City council condemns state’s attorney general for Growler lawsuit

The Oak Harbor City Council is officially disappointed in the state attorney general.

Members of the council passed a resolution Wednesday condemning state Attorney General Bob Ferguson for filing a federal lawsuit against the Navy. It claims the Navy’s environmental study of the noise impacts from an increase in EA-18G Growler aircraft training was insufficient, as were mitigation efforts.

The resolution passed unanimously and without comment by councilmembers. Councilman Rick Almberg and Councilwoman Tara Hizon were absent.

The resolution catalogs all the ways the Navy base benefits the community, according to the city. It states that the base is vital to the economy, with 10,000 jobs and a contribution of “$1.04 billion directly to the Island County economy in wages paid to military personnel,” as well as the proliferation of veterans in the community who receive benefits and spend money locally.

In addition, the community appreciated the Navy for what it represents and does for the nation.

“Oak Harbor City Council, mayor, and citizens are indebted to the sacrifices made by the military personnel of the United States of America and their families, and in particular those of Naval Air Station Whidbey Island,” the resolution states.

The resolution states that the Navy’s six-year environmental study was more than thorough and efforts the Navy made to mitigate impacts are considerable.

“The Navy takes its commitment to the environment seriously and from 2004 to 2014 expended $270 million dollars for marine mammal research and conservation,” the resolution states.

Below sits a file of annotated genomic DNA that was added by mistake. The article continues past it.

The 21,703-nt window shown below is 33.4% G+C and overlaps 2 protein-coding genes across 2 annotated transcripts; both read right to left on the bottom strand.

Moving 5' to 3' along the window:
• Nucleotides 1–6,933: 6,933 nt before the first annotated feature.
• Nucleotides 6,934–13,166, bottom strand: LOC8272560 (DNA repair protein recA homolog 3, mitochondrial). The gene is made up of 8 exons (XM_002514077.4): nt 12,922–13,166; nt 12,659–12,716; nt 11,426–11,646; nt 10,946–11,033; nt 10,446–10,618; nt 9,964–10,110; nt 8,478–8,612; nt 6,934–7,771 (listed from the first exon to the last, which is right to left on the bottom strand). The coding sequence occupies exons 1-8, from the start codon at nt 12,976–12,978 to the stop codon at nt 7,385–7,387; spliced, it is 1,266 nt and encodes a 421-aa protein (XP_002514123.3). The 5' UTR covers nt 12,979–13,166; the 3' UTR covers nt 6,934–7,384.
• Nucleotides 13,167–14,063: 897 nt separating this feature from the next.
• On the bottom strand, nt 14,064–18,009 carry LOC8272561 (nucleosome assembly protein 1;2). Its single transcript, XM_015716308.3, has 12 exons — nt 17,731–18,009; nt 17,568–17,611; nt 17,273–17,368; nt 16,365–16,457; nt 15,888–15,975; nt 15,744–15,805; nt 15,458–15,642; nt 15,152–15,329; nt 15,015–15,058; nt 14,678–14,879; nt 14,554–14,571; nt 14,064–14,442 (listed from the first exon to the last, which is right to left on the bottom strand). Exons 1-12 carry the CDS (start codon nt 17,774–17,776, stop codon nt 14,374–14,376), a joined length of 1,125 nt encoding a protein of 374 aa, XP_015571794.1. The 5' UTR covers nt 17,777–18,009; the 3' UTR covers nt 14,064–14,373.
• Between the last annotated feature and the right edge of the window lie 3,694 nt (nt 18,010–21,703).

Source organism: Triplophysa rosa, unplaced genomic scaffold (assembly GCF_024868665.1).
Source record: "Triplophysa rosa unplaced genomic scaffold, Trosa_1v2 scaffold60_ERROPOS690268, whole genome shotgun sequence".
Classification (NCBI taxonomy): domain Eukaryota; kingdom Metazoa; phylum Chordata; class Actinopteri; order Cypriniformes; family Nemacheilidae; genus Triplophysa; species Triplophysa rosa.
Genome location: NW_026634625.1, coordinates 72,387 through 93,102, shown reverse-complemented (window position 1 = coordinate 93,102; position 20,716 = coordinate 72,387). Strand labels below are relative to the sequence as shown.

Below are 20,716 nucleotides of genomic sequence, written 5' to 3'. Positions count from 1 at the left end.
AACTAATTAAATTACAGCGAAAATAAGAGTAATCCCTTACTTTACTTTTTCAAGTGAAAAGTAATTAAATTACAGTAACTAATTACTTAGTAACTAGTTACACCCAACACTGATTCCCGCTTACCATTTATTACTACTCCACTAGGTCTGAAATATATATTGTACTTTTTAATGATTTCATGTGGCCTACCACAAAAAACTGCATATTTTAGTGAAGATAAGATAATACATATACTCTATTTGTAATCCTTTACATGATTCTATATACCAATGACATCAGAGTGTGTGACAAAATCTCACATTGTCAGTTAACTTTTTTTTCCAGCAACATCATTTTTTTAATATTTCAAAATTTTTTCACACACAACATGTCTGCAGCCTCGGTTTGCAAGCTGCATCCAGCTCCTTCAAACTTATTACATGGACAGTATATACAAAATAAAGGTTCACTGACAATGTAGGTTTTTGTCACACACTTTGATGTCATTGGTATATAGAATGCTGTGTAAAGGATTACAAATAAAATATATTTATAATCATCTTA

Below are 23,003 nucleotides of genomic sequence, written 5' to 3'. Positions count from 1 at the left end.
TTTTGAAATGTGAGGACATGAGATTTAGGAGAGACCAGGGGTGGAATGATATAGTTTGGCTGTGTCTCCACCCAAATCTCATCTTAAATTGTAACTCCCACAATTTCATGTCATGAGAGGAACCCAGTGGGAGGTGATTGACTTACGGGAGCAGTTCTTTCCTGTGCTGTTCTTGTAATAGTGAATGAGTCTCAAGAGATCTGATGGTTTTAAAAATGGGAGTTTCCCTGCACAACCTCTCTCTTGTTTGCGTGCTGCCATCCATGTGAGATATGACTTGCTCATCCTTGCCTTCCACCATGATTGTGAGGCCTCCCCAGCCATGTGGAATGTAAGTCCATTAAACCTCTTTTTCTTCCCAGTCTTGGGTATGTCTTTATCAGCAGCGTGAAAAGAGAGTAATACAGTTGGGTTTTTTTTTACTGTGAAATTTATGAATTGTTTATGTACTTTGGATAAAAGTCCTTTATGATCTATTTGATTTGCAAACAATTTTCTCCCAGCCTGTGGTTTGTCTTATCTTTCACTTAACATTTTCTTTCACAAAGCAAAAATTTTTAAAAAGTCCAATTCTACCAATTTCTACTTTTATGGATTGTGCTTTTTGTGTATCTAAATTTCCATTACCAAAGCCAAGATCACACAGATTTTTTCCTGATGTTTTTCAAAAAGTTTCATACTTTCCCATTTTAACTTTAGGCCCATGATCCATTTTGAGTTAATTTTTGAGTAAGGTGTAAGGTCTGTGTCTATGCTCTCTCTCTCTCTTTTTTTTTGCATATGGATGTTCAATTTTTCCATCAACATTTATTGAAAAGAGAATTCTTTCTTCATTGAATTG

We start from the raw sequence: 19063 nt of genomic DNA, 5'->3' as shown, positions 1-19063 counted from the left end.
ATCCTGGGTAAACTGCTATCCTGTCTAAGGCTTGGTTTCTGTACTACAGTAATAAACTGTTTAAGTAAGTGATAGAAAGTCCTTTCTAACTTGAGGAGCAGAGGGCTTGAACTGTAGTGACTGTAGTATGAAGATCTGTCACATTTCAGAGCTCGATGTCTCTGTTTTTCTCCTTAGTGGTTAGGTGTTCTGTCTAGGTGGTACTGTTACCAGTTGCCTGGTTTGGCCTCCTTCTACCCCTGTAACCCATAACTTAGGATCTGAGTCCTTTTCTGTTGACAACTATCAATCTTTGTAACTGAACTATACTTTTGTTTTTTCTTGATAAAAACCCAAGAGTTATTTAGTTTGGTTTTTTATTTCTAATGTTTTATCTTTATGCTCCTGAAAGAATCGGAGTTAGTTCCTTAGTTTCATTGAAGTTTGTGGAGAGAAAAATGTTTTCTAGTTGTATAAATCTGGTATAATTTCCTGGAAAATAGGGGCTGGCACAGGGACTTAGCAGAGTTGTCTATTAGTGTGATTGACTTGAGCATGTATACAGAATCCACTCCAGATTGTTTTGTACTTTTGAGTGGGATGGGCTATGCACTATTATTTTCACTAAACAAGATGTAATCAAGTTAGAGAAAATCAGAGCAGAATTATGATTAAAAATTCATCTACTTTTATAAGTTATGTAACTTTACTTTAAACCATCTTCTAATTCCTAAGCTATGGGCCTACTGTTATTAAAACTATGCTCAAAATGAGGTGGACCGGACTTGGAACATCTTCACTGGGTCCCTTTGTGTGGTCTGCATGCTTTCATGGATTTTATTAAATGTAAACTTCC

Ferguson filed the federal lawsuit in July. He argues that the Navy violated the National Environmental Policy Act and the Administrative Procedure Act by not properly analyzing the impact an increase in Growlers will have on human health, the environment and historic resources. The Navy is planning a fourfold increase at Outlying Field Coupeville in the amount of aircraft carrier landing practice, which is vital to the safety of the Growler aircrews.

Ferguson will ask a judge to order the Navy to redo the process, or part of the process, of assessing the impacts.

In a statement sent to the News-Times Thursday, Ferguson said he supports the Navy and it’s critical mission; he points out that his father was in the Navy.

“However, that does not relieve the federal government of its legal obligation to thoroughly consider the potential harm to our health and natural resources that its training may pose,” he said in the statement. “The Navy’s review unlawfully failed to adequately measure the potential impacts to public health and wildlife on Whidbey Island.”

Ferguson has been involved in 44 lawsuits against the federal government since January 2017. He won 13 outright, eight others were victories that have been appealed or could be appealed, and the rest are still in process. He has lost none.

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